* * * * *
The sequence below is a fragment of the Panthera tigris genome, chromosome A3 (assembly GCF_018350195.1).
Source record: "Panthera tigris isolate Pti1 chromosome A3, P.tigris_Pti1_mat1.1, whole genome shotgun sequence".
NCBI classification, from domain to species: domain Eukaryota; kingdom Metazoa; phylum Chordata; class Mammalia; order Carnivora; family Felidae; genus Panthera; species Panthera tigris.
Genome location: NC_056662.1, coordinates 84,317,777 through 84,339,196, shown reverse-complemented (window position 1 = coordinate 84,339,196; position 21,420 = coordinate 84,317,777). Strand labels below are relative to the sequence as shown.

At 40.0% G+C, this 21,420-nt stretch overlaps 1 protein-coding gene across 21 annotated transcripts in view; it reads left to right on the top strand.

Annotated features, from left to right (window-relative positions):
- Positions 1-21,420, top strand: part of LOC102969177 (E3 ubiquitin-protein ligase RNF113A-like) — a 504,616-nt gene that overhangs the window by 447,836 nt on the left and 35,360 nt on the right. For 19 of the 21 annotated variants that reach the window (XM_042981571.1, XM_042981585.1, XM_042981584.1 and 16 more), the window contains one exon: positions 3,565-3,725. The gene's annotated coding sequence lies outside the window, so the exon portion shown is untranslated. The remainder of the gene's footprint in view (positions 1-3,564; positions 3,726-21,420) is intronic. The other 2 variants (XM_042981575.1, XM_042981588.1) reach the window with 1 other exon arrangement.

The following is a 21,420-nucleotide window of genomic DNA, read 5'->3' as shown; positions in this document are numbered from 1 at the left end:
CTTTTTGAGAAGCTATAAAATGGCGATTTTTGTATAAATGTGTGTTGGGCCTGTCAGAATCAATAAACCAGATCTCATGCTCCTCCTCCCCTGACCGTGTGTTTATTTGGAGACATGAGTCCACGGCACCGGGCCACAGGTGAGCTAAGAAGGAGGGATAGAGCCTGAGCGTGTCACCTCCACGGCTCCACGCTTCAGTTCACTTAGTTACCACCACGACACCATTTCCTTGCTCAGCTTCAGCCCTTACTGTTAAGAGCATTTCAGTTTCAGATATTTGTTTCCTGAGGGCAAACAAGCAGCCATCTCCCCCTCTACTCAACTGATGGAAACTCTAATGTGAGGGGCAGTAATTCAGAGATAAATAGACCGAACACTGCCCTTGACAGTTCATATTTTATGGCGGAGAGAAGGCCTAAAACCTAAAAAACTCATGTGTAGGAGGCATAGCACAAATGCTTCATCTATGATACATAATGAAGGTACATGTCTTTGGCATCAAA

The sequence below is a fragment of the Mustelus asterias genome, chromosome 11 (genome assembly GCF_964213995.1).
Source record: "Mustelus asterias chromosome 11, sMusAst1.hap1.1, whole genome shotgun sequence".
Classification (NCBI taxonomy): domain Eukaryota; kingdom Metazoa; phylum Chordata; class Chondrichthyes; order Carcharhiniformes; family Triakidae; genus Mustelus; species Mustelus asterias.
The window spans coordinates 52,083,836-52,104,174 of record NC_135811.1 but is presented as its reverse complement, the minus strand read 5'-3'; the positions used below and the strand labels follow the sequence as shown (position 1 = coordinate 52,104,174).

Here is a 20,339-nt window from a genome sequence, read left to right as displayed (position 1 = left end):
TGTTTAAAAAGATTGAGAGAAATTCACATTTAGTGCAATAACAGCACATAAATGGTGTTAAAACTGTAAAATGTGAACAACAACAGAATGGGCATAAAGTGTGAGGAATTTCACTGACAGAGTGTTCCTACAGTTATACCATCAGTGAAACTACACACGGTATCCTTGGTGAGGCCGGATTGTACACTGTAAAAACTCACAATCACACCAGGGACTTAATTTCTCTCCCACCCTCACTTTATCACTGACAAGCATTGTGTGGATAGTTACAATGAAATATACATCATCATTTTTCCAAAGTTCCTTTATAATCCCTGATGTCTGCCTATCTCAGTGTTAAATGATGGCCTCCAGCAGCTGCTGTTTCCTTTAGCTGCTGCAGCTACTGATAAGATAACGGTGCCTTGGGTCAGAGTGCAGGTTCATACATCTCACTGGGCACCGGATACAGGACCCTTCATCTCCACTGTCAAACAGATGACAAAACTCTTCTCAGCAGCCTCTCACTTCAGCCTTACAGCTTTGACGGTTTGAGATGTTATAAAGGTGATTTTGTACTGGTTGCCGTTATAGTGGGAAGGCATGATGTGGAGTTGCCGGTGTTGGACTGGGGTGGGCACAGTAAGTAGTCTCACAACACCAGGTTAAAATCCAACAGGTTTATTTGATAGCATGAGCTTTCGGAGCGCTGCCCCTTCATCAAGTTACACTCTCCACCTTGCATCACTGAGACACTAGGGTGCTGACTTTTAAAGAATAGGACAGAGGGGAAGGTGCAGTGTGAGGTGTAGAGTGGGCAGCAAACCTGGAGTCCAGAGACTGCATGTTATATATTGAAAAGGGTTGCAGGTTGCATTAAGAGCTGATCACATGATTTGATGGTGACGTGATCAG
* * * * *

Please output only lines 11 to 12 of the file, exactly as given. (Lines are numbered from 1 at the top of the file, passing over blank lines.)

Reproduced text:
Source record: "Mustelus asterias chromosome 11, sMusAst1.hap1.1, whole genome shotgun sequence".
Classification (NCBI taxonomy): domain Eukaryota; kingdom Metazoa; phylum Chordata; class Chondrichthyes; order Carcharhiniformes; family Triakidae; genus Mustelus; species Mustelus asterias.